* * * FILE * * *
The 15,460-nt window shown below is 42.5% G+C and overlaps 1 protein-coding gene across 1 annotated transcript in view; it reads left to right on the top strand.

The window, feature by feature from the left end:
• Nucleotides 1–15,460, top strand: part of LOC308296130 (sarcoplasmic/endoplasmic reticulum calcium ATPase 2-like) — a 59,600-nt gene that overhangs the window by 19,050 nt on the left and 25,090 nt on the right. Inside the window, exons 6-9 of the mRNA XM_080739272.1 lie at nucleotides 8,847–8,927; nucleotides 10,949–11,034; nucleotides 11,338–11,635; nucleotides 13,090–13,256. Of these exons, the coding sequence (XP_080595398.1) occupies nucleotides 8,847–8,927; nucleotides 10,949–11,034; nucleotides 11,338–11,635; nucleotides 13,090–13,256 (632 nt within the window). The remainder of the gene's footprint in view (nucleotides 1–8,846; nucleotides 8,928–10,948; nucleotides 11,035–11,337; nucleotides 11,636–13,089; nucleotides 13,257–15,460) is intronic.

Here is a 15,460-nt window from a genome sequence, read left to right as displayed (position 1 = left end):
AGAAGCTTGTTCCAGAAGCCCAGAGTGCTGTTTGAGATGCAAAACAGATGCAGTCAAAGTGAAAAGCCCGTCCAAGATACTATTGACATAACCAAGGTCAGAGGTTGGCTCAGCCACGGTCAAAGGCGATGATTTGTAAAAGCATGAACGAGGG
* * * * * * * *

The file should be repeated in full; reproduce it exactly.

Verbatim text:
The 15,460-nt window shown below is 42.5% G+C and overlaps 1 protein-coding gene across 1 annotated transcript in view; it reads left to right on the top strand.

The window, feature by feature from the left end:
• Nucleotides 1–15,460, top strand: part of LOC308296130 (sarcoplasmic/endoplasmic reticulum calcium ATPase 2-like) — a 59,600-nt gene that overhangs the window by 19,050 nt on the left and 25,090 nt on the right. Inside the window, exons 6-9 of the mRNA XM_080739272.1 lie at nucleotides 8,847–8,927; nucleotides 10,949–11,034; nucleotides 11,338–11,635; nucleotides 13,090–13,256. Of these exons, the coding sequence (XP_080595398.1) occupies nucleotides 8,847–8,927; nucleotides 10,949–11,034; nucleotides 11,338–11,635; nucleotides 13,090–13,256 (632 nt within the window). The remainder of the gene's footprint in view (nucleotides 1–8,846; nucleotides 8,928–10,948; nucleotides 11,035–11,337; nucleotides 11,636–13,089; nucleotides 13,257–15,460) is intronic.

Here is a 15,460-nt window from a genome sequence, read left to right as displayed (position 1 = left end):
AGAAGCTTGTTCCAGAAGCCCAGAGTGCTGTTTGAGATGCAAAACAGATGCAGTCAAAGTGAAAAGCCCGTCCAAGATACTATTGACATAACCAAGGTCAGAGGTTGGCTCAGCCACGGTCAAAGGCGATGATTTGTAAAAGCATGAACGAGGG